starting tag of an element:
<recipe type="dessert">. If
you add multiple attributes, separate them with spaces:
<recipename cuisine="american" servings="1">. Listing 4 shows the XML file as it currently stands.
Listing 4. The current XML file with elements and attributes
<?xml version="1.0" encoding="UTF-8"?> <recipe type="dessert"> <recipename cuisine="american" servings="1">Ice Cream Sundae</recipename> <preptime>5 minutes</preptime> </recipe>
You can use as few or as many attributes as you feel you need. Consider the
details you might add to your documents. Attributes are especially helpful
if documents will be sorted—for example, by
recipe. Attribute names can include the same characters as element names,
with similar rules for omitting spaces and starting names with alphabetic
Well-formed versus valid XML
If you follow the rules outlined in your structure, you can easily produce well-formed XML. Well-formed XML is XML that follows all the rules of XML: proper element naming, nesting, attribute naming, and so on.
Depending on what you do with your XML, you might work with well-formed
XML. But consider the aforementioned example of sorting by recipe type.
You need to ensure that every
<recipe> element contains
type attribute in order to sort recipes. Being able to
properly validate and ensure that this attribute’s value is always present
can be invaluable (no pun intended).
Validation is checking your document's structure against rules for your elements and how you defined child elements for each parent element. You define these rules in a Document Type Definition (DTD) or in a schema. This validation requires you to create your DTD or schema, and then reference the DTD or schema file within your XML files.
To enable validation, you include the document type (
in your XML documents near the top. This line refers to the DTD or schema
(your list of elements and rules) to be used to validate that document.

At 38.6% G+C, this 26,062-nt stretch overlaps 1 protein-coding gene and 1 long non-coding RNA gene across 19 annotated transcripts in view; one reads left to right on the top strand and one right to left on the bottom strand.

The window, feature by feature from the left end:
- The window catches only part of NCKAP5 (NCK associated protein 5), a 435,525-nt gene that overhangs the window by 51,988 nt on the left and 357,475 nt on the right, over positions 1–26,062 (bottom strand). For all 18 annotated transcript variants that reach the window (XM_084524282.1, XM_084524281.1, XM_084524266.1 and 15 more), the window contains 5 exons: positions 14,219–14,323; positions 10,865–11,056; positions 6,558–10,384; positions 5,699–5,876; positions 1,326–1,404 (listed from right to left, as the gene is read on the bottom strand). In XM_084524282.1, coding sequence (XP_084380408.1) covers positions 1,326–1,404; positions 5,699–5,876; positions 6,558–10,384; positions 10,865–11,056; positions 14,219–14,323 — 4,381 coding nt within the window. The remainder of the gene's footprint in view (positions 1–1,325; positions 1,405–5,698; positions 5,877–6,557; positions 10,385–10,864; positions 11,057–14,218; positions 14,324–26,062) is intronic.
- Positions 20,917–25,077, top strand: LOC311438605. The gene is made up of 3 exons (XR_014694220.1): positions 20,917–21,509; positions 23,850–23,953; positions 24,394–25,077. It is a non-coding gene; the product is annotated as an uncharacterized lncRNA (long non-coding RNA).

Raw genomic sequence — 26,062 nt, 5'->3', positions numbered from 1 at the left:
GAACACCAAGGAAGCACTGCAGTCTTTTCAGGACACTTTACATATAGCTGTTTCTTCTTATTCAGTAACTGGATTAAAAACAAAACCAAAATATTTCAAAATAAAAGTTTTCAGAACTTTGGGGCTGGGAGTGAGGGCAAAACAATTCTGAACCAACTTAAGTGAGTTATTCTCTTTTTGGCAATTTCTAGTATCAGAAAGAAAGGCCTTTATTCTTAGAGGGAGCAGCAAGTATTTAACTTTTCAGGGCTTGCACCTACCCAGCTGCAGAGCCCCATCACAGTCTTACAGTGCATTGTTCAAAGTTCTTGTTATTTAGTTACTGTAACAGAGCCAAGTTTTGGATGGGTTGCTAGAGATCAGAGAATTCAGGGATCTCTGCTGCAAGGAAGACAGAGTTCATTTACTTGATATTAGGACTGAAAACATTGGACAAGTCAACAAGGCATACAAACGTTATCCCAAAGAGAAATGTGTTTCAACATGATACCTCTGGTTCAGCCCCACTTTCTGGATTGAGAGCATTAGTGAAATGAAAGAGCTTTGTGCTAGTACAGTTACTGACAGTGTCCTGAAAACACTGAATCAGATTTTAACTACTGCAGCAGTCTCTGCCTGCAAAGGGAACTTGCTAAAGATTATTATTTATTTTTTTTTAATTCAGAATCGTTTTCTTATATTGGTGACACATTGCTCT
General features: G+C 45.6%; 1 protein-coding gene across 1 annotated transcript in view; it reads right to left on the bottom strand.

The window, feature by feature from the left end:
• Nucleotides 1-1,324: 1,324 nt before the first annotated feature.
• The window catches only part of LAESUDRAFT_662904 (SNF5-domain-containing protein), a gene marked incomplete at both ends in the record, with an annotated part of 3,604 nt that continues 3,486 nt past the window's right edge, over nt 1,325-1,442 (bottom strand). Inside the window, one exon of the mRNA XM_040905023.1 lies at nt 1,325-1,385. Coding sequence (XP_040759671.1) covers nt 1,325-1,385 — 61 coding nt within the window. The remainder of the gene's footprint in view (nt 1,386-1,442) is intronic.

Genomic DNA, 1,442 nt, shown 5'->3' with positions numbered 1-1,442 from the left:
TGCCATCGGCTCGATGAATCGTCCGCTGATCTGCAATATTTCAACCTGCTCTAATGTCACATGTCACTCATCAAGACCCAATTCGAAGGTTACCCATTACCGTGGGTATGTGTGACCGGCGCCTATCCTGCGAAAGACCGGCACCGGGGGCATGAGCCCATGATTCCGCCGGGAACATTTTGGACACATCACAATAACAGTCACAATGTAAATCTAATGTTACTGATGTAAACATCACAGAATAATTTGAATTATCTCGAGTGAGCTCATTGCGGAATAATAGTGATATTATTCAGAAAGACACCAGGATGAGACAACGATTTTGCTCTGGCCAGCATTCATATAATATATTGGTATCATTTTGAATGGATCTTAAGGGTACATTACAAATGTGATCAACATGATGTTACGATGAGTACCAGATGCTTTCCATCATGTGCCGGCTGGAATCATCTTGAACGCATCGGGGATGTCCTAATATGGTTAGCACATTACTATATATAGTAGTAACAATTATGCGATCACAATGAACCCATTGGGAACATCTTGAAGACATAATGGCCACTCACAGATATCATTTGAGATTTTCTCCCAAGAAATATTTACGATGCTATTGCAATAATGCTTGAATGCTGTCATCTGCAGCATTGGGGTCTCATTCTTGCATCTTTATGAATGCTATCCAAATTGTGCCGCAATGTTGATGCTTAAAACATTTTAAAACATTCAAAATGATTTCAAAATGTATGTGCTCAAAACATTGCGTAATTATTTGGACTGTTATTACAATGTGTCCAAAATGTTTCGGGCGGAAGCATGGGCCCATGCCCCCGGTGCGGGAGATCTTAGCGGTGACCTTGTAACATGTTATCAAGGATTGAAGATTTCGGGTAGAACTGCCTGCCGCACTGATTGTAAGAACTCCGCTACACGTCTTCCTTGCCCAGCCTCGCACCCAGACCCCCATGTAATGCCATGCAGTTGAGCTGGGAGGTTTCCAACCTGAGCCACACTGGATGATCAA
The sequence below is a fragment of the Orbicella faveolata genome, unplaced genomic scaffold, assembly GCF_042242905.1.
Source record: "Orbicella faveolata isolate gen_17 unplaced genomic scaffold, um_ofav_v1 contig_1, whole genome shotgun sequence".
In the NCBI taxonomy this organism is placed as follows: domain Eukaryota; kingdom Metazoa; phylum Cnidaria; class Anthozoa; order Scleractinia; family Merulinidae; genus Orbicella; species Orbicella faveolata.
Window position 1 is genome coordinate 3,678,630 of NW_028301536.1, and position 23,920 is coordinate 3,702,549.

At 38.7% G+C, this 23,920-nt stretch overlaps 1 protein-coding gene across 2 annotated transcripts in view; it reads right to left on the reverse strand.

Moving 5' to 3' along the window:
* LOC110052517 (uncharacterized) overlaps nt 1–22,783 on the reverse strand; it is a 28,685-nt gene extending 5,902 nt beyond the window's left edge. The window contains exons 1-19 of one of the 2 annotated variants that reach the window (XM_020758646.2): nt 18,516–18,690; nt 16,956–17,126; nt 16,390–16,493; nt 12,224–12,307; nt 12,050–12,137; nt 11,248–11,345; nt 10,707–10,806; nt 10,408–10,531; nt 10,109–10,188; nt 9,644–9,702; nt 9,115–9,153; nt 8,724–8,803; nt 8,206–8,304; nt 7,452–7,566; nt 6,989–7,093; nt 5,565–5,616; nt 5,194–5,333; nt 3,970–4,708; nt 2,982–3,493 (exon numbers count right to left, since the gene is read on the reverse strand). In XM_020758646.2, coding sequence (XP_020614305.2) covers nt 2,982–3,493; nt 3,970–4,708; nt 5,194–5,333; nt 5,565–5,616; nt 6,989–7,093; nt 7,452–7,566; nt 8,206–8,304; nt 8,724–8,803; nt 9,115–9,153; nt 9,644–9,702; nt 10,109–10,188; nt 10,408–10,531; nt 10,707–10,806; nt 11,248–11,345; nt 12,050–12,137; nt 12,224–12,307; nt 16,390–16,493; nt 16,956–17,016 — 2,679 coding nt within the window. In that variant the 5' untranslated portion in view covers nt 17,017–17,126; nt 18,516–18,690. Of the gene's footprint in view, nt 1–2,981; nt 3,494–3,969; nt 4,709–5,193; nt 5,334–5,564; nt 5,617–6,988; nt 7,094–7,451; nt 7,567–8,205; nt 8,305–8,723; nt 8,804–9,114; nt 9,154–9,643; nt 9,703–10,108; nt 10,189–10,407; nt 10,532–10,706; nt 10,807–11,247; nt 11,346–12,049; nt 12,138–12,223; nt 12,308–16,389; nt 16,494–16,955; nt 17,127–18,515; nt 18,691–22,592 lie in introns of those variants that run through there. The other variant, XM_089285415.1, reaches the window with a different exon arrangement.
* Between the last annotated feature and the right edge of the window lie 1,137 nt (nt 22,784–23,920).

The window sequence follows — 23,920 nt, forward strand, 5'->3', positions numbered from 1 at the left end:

For example, your
DOCTYPE might read something like Listing 5.
Listing 5. DOCTYPE
<!DOCTYPE MyDocs SYSTEM "filename.dtd">
This example assumes that your element list file is named
filename.dtd and resides on your computer
PUBLIC if pointing to a public
Entities can be phrases of text or special characters. They can point internally or externally. Entities must be declared and expressed properly to avoid errors and to ensure proper display.
You cannot typed special characters directly into your content. To use a
symbol in your text, you must set it up as an entity using its character
code. You can set up phrases such as a company name as an entity, then
type the entity throughout your content. To set up an entity, create a
name for it, and type it within your content, starting with an ampersand
&) and ending with a semicolon
whatever you name it). You then enter code within your
DOCTYPE inside square brackets (
), as in Listing 6. This code identifies the text that stands
in for the entity.
Listing 6. ENTITY
<!DOCTYPE MyDocs SYSTEM "filename.dtd" [ <!ENTITY coname "Rabid Turtle Industries" ]>
Using entities might help you avoid typing the same phrase or information repeatedly. It can also make it easier to adjust the text—perhaps if the company name changes—in many places with a simple adjustment in the entity definition.